The Precision Breeding Bill seeks to establish and govern a new regulatory class of organism, defined by reference to the process of their production: “Precision Bred Organisms” or “PBOs” and their gametes. PBOs may be either plant or animal[3]. Additional “health or welfare” provisions apply in the case of “precision bred” animals. The Bill’s first objective is to regulate the release of PBOs from the highly controlled environment in which they are developed and studied as (sotto voce) GMOs. This is essentially an expansion of the April plant regulations. The second aim of the Bill is to regulate the marketing of products consisting of, or including, PBOs or their gametes. Making available for sale in England PBO-containing products (whether living or as food on a plate or feed in a trough) is an act of PBO marketing.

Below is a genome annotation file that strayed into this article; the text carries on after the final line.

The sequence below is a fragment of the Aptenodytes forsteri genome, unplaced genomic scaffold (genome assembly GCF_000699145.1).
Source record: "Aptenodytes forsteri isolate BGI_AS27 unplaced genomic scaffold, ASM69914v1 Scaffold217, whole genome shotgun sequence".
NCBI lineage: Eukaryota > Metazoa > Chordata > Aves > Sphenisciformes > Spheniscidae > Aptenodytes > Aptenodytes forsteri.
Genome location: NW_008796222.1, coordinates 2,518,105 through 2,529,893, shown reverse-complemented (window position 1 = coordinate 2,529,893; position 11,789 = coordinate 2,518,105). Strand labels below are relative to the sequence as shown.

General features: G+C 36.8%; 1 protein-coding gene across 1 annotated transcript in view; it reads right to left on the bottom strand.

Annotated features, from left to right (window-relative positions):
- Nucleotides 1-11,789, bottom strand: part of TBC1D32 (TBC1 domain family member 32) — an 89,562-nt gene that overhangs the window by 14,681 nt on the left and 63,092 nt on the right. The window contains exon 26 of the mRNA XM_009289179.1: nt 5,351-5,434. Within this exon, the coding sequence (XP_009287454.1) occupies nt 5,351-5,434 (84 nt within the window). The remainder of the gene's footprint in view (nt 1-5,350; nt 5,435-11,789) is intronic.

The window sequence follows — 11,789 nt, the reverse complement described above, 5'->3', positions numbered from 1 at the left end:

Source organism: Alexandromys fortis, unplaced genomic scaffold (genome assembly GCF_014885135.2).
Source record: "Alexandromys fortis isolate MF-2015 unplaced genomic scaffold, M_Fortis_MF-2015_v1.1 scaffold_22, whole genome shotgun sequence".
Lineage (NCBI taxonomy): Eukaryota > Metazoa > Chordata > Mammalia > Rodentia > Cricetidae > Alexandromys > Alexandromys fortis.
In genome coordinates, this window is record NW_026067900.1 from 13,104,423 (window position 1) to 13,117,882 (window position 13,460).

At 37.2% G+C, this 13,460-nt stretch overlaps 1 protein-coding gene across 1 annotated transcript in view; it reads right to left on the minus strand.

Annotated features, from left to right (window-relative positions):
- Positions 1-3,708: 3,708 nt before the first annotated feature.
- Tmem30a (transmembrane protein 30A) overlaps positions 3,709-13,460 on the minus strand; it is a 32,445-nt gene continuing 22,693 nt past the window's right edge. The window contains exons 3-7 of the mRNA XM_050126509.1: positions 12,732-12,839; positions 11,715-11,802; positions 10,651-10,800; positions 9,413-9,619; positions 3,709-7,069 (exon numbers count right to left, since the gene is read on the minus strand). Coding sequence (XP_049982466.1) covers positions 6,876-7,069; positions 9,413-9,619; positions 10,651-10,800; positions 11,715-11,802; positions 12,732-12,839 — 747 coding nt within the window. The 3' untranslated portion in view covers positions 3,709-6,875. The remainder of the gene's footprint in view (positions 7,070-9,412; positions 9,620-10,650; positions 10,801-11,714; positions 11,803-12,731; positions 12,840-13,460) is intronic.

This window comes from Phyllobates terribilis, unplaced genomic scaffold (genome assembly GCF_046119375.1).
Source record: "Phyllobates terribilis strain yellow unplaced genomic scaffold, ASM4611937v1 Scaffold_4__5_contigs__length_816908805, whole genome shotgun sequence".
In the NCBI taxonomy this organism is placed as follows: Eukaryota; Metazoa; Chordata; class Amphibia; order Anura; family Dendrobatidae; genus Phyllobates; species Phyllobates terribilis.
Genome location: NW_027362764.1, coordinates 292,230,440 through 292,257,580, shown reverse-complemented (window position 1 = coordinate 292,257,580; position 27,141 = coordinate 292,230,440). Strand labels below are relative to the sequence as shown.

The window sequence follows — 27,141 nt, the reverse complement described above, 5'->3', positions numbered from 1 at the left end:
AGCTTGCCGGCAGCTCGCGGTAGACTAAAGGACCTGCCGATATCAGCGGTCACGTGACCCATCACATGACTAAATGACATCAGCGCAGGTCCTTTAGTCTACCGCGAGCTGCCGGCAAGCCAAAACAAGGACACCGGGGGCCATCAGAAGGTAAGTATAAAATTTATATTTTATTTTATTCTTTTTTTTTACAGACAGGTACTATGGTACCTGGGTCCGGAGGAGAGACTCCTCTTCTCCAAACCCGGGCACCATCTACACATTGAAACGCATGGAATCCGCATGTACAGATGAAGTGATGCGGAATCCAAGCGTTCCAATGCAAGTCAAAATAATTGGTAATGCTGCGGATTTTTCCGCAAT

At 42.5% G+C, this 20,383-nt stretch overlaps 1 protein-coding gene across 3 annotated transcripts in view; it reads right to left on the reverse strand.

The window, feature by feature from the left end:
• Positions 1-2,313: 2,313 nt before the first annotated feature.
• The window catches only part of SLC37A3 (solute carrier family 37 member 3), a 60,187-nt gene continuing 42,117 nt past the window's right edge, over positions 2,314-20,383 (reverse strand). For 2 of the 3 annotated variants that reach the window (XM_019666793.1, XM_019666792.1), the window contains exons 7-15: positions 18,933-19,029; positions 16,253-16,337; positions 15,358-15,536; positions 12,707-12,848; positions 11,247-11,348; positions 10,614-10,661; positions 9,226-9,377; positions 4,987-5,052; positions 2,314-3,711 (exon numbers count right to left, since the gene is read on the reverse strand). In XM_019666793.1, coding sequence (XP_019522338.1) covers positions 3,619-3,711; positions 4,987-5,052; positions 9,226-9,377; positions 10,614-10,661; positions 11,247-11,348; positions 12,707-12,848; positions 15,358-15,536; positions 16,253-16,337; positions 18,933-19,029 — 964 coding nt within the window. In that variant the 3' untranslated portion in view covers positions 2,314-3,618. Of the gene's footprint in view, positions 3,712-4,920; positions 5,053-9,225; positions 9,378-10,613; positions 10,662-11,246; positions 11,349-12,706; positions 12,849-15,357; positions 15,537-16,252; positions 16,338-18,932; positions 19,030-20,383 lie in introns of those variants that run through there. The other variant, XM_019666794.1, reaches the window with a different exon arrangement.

The most striking feature of the Bill is that it is less a set of rules than a statement of intent. Rather than providing details in Schedules, the proposed Act would empower the government to introduce future regulations to flesh out the detail. Fifteen of these thirty regulation-making powers avoid Parliament’s involvement altogether, including the power to “make supplementary, incidental or consequential provision in connection with any provision of or made under this Act”. Such proclamation-making powers are named after the autocrat who most used them. Dr Michael Edenborough QC voiced his unease to the Public Bills Committee: “there is also, in essence, a Henry VIII clause tucked away in clause 42, which is incredibly widely drafted. Those clauses always give rise to concern because, basically, you can do what you like, when you like, with very little scrutiny.”